Christian Long

Paul Ewald: Asks Can We Domesticate Germs

In TED Talks on April 17, 2010 at 11:07 pm

Reflection by HERSH T.

Original TED page w/ speaker bio, links, comments, etc:

Paul Ewald:  Asks Can We Domesticate Gems


The frightful, little known, mini-controllers of our lives. We are constantly told to watch out for bacteria and be aware of bacteria. But does this fear of bacteria simply manifest the overall human fear of something useable or unknown. After having heard Mr. Ewald, the conclusion that I drew is that very little that we can control has an effect on what the bacteria does. It relies on the massive effort of a massive number of people to make a significant change. And so, having accepted that fact, we can now dive right into the marvelous and magnificent world of bacteria.

Mr. Ewald pulls in an interesting case.

The bacteria that causes diarrhea, which is actually transmitted in three ways, like most diseases. 1. The bacteria can travel through person to person in which case the host has to be able to move around. 2. Someone can eat contaminated food which will in turn cause the sickness. And 3. The bacteria can travel through water, which is often the most common form of travel. This actually has devastating consequences when we as an observer think about it. If a person is sick, there must be someone to care for him/her obviously. This person requires many things such as food, water, warmth, etc. These must be carried to the person through say a metal pot that the family owns. And now, after the person has been helped through the pot, the pot is then cleaned. And now, whatever cleaned it is now infected. And in less advanced areas, the cleaning water is often the same as the drinking water, resulting in a widespread almost unstoppable outbreak of the disease.

The theory that Mr. Ewald brings into light is that when transmitted by water, diseases virulence is higher and the disease is more severe than in the other cases. And if the fact that the most common form of transferring the bacteria is through water than this theory is very relevant. Mr. Ewald’s personal idea is that maybe, by blocking water-borne transmissions, then we could potentially reduce the virulence of the disease. Which is a very good thought however, as he is well aware of, organisms take an extremely long time to change and adapt to different situations.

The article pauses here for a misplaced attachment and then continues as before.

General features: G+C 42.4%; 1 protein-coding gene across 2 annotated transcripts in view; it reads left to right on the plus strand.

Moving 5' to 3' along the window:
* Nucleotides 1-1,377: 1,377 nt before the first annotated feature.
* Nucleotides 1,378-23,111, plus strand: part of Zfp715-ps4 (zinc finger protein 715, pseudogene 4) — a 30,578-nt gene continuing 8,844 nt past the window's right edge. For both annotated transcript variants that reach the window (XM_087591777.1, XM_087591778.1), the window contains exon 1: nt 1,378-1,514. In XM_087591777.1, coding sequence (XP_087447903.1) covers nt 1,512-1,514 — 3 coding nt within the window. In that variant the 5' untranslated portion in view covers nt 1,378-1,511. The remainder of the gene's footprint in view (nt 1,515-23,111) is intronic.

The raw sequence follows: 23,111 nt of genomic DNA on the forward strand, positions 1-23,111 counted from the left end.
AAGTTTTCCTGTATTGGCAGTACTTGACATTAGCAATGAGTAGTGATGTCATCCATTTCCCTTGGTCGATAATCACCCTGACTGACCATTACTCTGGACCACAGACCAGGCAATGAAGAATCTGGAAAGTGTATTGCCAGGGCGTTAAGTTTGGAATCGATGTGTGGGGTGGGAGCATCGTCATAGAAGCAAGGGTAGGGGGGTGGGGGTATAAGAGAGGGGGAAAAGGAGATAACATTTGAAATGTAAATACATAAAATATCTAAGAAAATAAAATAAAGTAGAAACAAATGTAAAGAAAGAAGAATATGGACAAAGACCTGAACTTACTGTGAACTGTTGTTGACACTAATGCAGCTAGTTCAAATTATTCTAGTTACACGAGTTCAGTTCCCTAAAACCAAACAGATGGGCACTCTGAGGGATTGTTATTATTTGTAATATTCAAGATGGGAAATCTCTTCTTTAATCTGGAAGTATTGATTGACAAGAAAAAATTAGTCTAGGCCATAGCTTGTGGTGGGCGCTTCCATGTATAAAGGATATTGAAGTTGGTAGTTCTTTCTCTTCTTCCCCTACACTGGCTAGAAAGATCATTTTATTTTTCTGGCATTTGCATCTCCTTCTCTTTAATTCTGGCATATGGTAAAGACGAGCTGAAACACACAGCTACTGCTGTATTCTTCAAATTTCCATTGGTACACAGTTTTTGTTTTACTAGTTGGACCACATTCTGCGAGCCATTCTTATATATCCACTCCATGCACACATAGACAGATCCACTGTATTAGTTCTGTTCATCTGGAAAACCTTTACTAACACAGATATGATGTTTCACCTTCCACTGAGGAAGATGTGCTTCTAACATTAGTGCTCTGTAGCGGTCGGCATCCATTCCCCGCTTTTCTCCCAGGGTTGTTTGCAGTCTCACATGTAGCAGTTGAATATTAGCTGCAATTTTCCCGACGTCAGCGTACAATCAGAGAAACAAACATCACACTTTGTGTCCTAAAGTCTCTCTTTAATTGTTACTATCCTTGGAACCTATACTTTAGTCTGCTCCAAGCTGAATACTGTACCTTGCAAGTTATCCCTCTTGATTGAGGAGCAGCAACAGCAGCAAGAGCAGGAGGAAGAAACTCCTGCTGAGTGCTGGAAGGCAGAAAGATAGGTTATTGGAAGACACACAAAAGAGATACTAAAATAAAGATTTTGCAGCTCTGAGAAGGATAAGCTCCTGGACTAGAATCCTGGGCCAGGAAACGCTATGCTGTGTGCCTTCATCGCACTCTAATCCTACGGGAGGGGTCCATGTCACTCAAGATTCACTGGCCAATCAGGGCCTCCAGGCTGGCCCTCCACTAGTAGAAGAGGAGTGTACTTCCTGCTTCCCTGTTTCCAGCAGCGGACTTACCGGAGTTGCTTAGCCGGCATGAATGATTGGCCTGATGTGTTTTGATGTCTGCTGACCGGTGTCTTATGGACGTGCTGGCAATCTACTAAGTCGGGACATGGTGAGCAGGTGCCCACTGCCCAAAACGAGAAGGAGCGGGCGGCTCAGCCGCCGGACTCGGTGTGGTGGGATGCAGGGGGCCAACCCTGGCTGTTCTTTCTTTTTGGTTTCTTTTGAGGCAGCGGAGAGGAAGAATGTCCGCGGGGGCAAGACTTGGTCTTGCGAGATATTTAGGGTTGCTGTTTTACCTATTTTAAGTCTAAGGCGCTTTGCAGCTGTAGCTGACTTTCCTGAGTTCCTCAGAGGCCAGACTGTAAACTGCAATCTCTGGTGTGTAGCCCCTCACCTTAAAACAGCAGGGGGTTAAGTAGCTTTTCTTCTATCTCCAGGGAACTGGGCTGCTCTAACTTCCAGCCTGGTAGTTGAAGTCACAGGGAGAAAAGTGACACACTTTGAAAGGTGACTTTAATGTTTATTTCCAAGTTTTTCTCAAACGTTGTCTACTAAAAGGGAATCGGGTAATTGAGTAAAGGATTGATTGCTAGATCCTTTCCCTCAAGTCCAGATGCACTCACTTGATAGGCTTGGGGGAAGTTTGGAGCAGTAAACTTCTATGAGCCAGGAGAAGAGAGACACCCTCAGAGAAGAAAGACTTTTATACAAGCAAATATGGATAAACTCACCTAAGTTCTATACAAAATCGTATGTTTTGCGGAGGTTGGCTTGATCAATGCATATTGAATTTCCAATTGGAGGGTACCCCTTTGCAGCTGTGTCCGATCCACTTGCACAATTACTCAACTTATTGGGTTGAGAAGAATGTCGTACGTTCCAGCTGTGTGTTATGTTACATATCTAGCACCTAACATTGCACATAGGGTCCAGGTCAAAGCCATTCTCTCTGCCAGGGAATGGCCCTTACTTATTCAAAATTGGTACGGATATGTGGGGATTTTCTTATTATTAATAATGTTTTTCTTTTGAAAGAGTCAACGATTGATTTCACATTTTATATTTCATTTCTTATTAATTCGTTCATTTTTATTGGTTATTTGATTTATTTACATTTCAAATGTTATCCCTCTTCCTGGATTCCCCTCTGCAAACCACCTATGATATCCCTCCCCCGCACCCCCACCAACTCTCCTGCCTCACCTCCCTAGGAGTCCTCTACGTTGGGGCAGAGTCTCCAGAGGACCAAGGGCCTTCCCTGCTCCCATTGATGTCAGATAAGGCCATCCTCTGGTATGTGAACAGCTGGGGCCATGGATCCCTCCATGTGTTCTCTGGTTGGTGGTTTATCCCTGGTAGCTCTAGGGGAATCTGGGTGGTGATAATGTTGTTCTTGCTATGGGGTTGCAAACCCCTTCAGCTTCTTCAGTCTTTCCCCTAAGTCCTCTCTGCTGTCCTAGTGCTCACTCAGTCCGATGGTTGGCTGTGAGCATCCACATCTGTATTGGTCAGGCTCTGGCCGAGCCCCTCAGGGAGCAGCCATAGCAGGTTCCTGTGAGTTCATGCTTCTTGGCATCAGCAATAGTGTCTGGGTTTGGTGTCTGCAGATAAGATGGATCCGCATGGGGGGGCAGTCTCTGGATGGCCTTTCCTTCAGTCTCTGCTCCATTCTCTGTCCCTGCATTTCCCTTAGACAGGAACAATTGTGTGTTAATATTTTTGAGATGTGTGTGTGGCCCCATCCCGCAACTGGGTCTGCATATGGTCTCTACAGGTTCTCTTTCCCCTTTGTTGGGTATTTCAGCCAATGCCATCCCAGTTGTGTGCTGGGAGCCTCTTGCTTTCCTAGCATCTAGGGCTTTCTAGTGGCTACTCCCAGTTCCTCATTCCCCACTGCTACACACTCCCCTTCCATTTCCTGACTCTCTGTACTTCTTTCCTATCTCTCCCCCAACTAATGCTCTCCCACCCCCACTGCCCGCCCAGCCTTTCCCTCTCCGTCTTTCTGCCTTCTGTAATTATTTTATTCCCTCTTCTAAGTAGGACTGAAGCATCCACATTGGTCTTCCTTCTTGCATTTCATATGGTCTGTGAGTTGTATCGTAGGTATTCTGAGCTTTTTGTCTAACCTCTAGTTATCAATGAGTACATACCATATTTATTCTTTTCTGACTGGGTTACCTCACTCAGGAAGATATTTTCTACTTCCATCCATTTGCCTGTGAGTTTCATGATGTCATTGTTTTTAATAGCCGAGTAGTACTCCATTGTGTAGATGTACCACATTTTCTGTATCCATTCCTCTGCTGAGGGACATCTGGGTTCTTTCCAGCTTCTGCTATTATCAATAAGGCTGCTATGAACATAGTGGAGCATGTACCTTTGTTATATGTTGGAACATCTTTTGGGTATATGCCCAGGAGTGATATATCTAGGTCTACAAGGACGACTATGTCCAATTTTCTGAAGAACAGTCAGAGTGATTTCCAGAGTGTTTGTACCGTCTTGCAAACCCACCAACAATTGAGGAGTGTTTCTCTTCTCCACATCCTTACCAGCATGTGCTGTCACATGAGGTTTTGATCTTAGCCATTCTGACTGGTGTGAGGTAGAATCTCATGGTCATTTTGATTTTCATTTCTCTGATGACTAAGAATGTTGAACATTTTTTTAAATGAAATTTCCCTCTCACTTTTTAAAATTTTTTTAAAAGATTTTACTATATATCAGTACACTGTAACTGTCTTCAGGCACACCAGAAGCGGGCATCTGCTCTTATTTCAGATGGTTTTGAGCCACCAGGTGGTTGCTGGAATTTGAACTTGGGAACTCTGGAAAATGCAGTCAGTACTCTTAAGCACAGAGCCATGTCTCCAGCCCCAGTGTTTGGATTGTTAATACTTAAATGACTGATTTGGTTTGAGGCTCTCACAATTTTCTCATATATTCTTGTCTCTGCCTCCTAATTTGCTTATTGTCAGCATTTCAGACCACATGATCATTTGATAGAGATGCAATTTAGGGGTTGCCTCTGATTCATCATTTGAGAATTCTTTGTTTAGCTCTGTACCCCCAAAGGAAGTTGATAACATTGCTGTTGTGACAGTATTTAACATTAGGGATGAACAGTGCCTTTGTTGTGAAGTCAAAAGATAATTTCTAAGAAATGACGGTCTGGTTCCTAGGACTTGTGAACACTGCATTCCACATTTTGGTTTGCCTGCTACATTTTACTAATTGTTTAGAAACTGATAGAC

But, if they did transform relatively quickly, then we could potentially make bacteria evolve so as not to harm us.

So, the next step in any scientific process is to conduct an experiment. Mr. Ewald takes a bacterium known as Vibrio choleri which is the species of bacteria which causes cholera. The main reason for choosing it is because we know specifically why it’s so harmful to humans. By producing a toxin which is released when the bacteria arrives in our intestines, it can cause fluid from our intestines to flood out of our bodies.

The next part of the video made me slightly uncomfortable. Mr. Ewald talks about how the perfect experiment would be to place the bacteria in a country with an undeveloped water sanitation and protection program and one with a relatively good one. He makes a joke about the ethics about it and the audience laughs but then, he talks about how the disease got into an area which was perfect for the experiment. And Mr. Ewald promises he wasn’t a part of it but says that he is not averse to making sure his prediction is right.

This sentence made me wonder is scientists truly are the cold, emotionless people that society has begun to make them look like.

Just a side thought, the incredibly interesting part was the fact that he was right. In Peru, with its low quality water regulations, the disease gained virulence and caused more problems than in Chile which had relatively standard regulations. This information is so stunning that I was expecting lights to flash and people to scream but the TED audience must be so accustomed to incredible ideas that they can control their emotions.

This means, that with a little more experimentation, we could theoretically make a disease benign.

Mr. Ewald makes a good point concerning a very interesting thing which happened in northern Tennessee. About one third of the people were infected with malaria, and so the government decided to mosquito proof the houses that they were in. When the mosquito-proofing was done, they found that the malaria had been completely eradicated. Mr. Ewald notes that this should be done in areas where it can feasibly be done however, in extreme places (i.e. Nigeria) where mosquitos cannot be contained, and then the evolution towards mildness should be contemplated.

Mr. Ewald at the beginning makes a point about how evolutionary biology is a rather difficult field to get ahead in because of people “defending their turf,” as he puts it. When we think about the problems that Darwin himself caused and the subsequent debate over evolution we see a pattern emerge. The scientific proof continually grows while close-minded people refuse to discuss certain things because of how it affects their beliefs. While beliefs are truly important and I respect whatever someone believes, these things should not force someone to keep their mind closed. As the great Francis Bacon said, “Let the mind be enlarged … to the grandeur of the mysteries, and not the mysteries contracted to the narrowness of the mind.” Thank you.


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